Power of Love

The key to the entire movie is in the early scene of Prot telling the other patients about life on K-Pax.  In the background Russ is reading his Bible out loud.  The passage he is reading is the famous love passage written by the apostle Paul to the Corinthians (I Corinthians 13) 4.  Prot comes into a system of "unlove" and fear"; i.e. the man in the wheelchair observing a mugging.  What he brings into this system is unconditional love.  When he departs, people have been changed.  A catatonic man in a wheelchair is being taken for a walk and spoken to face to face.  A hugging (father and son) takes place in the very spot where the mugging occurred.


The system has been transformed from within.  Howie and Ernie are "cured" and released.  Mrs. Archer is out of her room.  The once depressing hospital has experienced joy and laughter;. Hope has been restored.  Dr. Mark Powell sees patients, not problems.  He takes time and interest with those left under his care.  His family is reunited.  As for Bess, (which means "pledged to God"), Prot was so pleased with her essay that he chose her to go to K-Pax (Genesis 5:24).  After all, she was the one who recognized him and needed a home.  If you came out of the theater thinking Prot was really Robert Porter, you didn't stay to see the last scene.  After all the credits are shown, you'll find Dr. Mark Powell out gazing at the stars, standing and smiling next to his large telescope!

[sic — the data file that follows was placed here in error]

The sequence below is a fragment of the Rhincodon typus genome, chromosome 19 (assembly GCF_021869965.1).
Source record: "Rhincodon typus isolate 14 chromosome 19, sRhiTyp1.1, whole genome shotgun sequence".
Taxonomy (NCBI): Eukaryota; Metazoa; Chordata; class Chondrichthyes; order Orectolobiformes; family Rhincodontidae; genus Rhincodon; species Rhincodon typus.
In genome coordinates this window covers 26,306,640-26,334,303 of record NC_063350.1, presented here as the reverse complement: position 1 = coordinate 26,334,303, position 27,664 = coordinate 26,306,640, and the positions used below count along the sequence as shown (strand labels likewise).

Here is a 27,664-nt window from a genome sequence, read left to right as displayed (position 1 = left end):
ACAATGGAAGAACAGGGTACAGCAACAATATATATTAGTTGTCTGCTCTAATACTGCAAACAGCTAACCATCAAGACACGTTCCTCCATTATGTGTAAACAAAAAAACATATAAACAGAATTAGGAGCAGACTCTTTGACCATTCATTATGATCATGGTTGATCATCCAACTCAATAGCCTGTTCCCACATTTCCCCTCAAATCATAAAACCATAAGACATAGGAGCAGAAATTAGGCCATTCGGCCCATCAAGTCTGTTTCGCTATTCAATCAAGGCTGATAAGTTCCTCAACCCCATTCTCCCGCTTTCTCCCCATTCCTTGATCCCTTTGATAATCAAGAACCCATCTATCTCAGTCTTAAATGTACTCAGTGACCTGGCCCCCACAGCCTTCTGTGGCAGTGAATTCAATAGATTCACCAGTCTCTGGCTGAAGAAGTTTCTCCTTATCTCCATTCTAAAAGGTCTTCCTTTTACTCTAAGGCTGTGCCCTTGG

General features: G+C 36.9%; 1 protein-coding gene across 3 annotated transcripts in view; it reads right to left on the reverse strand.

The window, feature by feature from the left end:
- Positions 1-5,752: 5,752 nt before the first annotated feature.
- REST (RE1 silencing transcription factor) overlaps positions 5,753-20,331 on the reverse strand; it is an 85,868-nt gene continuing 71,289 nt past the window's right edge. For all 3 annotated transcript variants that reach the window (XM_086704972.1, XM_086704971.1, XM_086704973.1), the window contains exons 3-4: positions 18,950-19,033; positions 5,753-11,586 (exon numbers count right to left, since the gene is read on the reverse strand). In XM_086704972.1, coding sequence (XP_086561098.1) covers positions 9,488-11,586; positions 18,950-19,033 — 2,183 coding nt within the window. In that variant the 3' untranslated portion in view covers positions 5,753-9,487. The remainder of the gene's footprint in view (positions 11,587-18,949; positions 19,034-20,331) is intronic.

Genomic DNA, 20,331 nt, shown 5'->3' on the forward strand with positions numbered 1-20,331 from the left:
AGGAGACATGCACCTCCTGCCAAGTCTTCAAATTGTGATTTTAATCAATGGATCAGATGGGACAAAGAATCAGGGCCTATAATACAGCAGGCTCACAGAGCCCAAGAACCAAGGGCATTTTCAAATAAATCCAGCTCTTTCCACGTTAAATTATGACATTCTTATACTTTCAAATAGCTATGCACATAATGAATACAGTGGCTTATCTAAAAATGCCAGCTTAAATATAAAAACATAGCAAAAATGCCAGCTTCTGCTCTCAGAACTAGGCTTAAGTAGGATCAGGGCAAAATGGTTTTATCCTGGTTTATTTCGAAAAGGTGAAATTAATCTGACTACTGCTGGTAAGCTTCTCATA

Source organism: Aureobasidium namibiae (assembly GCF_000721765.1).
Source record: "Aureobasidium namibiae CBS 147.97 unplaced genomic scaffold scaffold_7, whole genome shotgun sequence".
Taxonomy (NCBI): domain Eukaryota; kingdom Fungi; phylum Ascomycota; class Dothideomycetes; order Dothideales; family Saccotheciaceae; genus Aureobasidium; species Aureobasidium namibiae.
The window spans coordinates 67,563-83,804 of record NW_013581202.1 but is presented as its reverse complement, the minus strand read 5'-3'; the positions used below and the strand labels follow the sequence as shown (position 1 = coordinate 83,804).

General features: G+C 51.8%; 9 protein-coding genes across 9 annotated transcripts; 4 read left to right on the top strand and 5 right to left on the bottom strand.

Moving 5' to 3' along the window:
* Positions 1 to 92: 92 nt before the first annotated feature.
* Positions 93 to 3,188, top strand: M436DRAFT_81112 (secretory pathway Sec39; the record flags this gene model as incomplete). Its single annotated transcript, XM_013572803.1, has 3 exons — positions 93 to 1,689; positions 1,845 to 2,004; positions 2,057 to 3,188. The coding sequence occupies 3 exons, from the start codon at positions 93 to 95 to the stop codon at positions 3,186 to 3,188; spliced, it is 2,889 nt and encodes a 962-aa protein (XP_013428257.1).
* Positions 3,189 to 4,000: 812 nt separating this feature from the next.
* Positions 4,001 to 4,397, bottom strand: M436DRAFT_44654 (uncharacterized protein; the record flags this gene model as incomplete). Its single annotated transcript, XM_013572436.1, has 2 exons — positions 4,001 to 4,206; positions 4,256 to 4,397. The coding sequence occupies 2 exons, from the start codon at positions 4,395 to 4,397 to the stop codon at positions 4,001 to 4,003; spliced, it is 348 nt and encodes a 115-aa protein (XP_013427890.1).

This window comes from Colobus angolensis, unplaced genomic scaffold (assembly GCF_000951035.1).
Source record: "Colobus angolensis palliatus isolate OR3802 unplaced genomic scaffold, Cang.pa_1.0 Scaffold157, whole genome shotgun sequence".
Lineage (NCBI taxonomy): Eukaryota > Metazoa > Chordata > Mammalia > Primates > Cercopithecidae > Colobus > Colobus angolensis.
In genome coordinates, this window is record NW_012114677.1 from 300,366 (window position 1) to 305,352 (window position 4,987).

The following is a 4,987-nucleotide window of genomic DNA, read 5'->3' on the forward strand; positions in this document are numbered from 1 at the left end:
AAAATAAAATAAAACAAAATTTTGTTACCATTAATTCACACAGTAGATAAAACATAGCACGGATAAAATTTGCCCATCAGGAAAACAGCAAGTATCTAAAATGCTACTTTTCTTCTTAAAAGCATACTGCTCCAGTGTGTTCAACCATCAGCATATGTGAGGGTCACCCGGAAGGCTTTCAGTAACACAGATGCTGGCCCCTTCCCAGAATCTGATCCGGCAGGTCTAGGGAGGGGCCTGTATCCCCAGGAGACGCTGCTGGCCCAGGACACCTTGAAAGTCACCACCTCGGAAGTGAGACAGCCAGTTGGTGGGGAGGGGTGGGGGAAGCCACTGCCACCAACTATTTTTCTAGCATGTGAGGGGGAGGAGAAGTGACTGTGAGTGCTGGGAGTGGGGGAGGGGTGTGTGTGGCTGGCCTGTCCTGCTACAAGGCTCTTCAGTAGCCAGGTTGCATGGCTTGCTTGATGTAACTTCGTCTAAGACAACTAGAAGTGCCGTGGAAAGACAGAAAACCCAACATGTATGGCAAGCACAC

Scripture:  I Corinthians 13

The Real Story

The earth was once an Eden where the atmosphere was unconditional love.  When Adam and Eve "fell" into separation from God, the first emotion they experienced was fear (Genesis 3: 9-10).  Fear permeates any system where God is excluded.  Into this "closed system" Jesus Christ came.  He is the life that brings light (John 1:1-5) and illuminates the darkness.  The ruler of this world has no power over Him (John 14:30-31) and could not prevent His breaking the power of fear by His unconditional love (John 3:16-21).  For all those who receive this love, there is peace a thousand fold....K-Pax (John 14:27).


1.  When the head psychiatrist, Claudia, asks Powell, "Why this one?",  he says, "Maybe because he chose me."

2.  Prot, var. of proto.  Proto, a combining form meaning "first", "foremost", "earliest form of"

3.  "K" means thousand; "Pax" means peace

4.  Love Is... by Wendy Anderson Halperin is highly recommended; a powerful presentation of I Corinthians 13.